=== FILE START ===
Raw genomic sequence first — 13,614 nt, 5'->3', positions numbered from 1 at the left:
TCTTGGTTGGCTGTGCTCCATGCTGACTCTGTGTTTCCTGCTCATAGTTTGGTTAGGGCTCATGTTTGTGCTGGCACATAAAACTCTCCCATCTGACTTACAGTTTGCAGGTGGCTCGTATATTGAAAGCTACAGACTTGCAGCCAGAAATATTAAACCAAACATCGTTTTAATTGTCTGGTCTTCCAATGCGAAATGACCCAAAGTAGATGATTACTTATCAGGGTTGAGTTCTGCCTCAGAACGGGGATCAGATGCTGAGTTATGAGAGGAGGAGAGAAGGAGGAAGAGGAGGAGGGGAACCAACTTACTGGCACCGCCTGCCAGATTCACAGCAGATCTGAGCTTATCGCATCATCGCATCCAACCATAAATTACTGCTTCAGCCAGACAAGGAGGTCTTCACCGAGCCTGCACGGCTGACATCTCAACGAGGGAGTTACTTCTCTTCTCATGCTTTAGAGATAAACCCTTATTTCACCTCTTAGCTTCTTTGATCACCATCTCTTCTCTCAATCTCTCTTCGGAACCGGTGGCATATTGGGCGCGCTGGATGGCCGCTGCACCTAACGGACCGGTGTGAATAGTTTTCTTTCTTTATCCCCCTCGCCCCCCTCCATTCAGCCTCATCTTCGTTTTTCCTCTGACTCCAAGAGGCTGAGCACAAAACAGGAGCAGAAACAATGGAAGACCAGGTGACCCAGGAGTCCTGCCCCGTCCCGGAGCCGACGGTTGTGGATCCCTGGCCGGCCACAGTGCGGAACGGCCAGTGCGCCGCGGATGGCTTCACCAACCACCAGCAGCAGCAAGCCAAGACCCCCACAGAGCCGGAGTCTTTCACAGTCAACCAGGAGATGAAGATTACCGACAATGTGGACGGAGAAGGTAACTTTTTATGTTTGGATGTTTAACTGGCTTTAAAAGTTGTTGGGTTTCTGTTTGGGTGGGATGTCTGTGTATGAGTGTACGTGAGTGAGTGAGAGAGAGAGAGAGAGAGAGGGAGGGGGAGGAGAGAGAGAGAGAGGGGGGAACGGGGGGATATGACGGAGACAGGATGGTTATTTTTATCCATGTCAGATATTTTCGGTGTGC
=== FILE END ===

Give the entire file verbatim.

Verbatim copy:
Raw genomic sequence first — 13,614 nt, 5'->3', positions numbered from 1 at the left:
TCTTGGTTGGCTGTGCTCCATGCTGACTCTGTGTTTCCTGCTCATAGTTTGGTTAGGGCTCATGTTTGTGCTGGCACATAAAACTCTCCCATCTGACTTACAGTTTGCAGGTGGCTCGTATATTGAAAGCTACAGACTTGCAGCCAGAAATATTAAACCAAACATCGTTTTAATTGTCTGGTCTTCCAATGCGAAATGACCCAAAGTAGATGATTACTTATCAGGGTTGAGTTCTGCCTCAGAACGGGGATCAGATGCTGAGTTATGAGAGGAGGAGAGAAGGAGGAAGAGGAGGAGGGGAACCAACTTACTGGCACCGCCTGCCAGATTCACAGCAGATCTGAGCTTATCGCATCATCGCATCCAACCATAAATTACTGCTTCAGCCAGACAAGGAGGTCTTCACCGAGCCTGCACGGCTGACATCTCAACGAGGGAGTTACTTCTCTTCTCATGCTTTAGAGATAAACCCTTATTTCACCTCTTAGCTTCTTTGATCACCATCTCTTCTCTCAATCTCTCTTCGGAACCGGTGGCATATTGGGCGCGCTGGATGGCCGCTGCACCTAACGGACCGGTGTGAATAGTTTTCTTTCTTTATCCCCCTCGCCCCCCTCCATTCAGCCTCATCTTCGTTTTTCCTCTGACTCCAAGAGGCTGAGCACAAAACAGGAGCAGAAACAATGGAAGACCAGGTGACCCAGGAGTCCTGCCCCGTCCCGGAGCCGACGGTTGTGGATCCCTGGCCGGCCACAGTGCGGAACGGCCAGTGCGCCGCGGATGGCTTCACCAACCACCAGCAGCAGCAAGCCAAGACCCCCACAGAGCCGGAGTCTTTCACAGTCAACCAGGAGATGAAGATTACCGACAATGTGGACGGAGAAGGTAACTTTTTATGTTTGGATGTTTAACTGGCTTTAAAAGTTGTTGGGTTTCTGTTTGGGTGGGATGTCTGTGTATGAGTGTACGTGAGTGAGTGAGAGAGAGAGAGAGAGAGAGGGAGGGGGAGGAGAGAGAGAGAGAGGGGGGAACGGGGGGATATGACGGAGACAGGATGGTTATTTTTATCCATGTCAGATATTTTCGGTGTGC